Dante Fascell,81, a Florida Democrat in Congress for 38...

Deaths Elsewhere

November 30, 1998

Dante Fascell,81, a Florida Democrat in Congress for 38 years who played a leading role in U.S. foreign policy as chairman of the House Foreign Affairs Committee, died Saturday of colon cancer.

He died at home in Clearwater, Fla., said Barbara Burris van Voorst, his press secretary until 1992, when he retired.

"He really cared about people. He had an uncanny ability to cut through a lot of rhetoric and get to the heart of the issue," she said yesterday.

Mr. Fascell's service in Congress spanned the terms of eight presidents, beginning with his election in 1954. He took over chairmanship of the foreign affairs committee in 1984, and held it until his retirement.

In an interview last year with the Associated Press, he said he was particularly proud of his work in the struggle for human rights overseas, especially with the "refuseniks" who were denied permission to leave the former Soviet bloc.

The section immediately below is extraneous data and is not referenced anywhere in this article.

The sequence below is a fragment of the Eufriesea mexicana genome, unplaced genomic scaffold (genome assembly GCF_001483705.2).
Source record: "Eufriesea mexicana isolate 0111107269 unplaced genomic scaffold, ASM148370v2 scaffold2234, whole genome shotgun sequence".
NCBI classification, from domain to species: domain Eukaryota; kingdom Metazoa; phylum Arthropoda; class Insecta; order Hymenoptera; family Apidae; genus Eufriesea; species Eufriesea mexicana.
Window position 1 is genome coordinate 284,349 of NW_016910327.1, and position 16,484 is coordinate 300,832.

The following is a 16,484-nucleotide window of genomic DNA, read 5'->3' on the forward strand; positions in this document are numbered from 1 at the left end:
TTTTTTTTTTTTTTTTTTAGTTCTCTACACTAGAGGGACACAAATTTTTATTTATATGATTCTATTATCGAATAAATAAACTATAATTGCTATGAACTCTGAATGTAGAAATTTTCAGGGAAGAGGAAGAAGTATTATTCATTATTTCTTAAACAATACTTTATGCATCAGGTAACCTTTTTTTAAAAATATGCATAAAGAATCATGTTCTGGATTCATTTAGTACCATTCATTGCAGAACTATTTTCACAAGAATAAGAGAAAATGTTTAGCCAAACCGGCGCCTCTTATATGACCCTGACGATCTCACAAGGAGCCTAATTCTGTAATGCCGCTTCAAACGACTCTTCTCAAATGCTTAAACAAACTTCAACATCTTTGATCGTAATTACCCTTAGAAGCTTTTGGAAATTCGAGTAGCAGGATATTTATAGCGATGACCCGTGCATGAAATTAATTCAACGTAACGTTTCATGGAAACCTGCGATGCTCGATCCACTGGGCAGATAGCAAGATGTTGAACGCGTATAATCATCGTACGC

"Ultimately, our human rights effort helped lead to the disintegration of the entire eastern empire," Mr. Fascell said.

Mr. Fascell also shepherded a bill through Congress to get most of the area around the Florida Keys declared a national marine sanctuary, and led an effort to protect the environment of the Everglades.

Gene Moore,88, a window dresser who worked fanciful wonders with shoes and had a whimsical way with diamonds for more than half a century, died Nov. 23 at his home in Manhattan. He was best known for turning Tiffany's five little windows into head-turning attractions.

The man who captivated New York with about 5,000 window displays had a hand in many artistic projects over the years, designing costumes and sets for the Paul Taylor dance company and creating a rage for tiny white Christmas tree lights with series of seasonal displays for the plaza of the Seagram Building.

Pub Date: 11/30/98

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